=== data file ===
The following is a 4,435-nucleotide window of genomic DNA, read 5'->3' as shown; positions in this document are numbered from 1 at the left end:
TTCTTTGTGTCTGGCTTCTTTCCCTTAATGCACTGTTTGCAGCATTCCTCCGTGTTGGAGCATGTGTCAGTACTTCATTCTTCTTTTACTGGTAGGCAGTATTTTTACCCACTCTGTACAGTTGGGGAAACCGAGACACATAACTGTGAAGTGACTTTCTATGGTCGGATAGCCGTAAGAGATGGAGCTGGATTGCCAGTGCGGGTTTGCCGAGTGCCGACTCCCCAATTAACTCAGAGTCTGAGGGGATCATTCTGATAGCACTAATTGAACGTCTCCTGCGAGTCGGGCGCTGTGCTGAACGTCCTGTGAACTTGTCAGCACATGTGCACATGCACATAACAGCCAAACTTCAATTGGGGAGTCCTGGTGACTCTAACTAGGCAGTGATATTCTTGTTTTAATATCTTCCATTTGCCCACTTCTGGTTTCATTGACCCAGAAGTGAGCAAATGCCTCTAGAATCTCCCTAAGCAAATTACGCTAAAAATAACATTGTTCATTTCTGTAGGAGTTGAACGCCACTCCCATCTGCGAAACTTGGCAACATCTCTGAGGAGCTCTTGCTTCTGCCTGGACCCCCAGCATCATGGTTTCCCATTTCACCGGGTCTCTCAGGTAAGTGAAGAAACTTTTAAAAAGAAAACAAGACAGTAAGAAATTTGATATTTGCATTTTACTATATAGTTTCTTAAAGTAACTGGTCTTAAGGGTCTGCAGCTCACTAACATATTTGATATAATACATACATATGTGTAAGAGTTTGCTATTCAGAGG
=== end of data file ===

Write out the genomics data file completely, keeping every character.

The following is a 4,435-nucleotide window of genomic DNA, read 5'->3' as shown; positions in this document are numbered from 1 at the left end:
TTCTTTGTGTCTGGCTTCTTTCCCTTAATGCACTGTTTGCAGCATTCCTCCGTGTTGGAGCATGTGTCAGTACTTCATTCTTCTTTTACTGGTAGGCAGTATTTTTACCCACTCTGTACAGTTGGGGAAACCGAGACACATAACTGTGAAGTGACTTTCTATGGTCGGATAGCCGTAAGAGATGGAGCTGGATTGCCAGTGCGGGTTTGCCGAGTGCCGACTCCCCAATTAACTCAGAGTCTGAGGGGATCATTCTGATAGCACTAATTGAACGTCTCCTGCGAGTCGGGCGCTGTGCTGAACGTCCTGTGAACTTGTCAGCACATGTGCACATGCACATAACAGCCAAACTTCAATTGGGGAGTCCTGGTGACTCTAACTAGGCAGTGATATTCTTGTTTTAATATCTTCCATTTGCCCACTTCTGGTTTCATTGACCCAGAAGTGAGCAAATGCCTCTAGAATCTCCCTAAGCAAATTACGCTAAAAATAACATTGTTCATTTCTGTAGGAGTTGAACGCCACTCCCATCTGCGAAACTTGGCAACATCTCTGAGGAGCTCTTGCTTCTGCCTGGACCCCCAGCATCATGGTTTCCCATTTCACCGGGTCTCTCAGGTAAGTGAAGAAACTTTTAAAAAGAAAACAAGACAGTAAGAAATTTGATATTTGCATTTTACTATATAGTTTCTTAAAGTAACTGGTCTTAAGGGTCTGCAGCTCACTAACATATTTGATATAATACATACATATGTGTAAGAGTTTGCTATTCAGAGG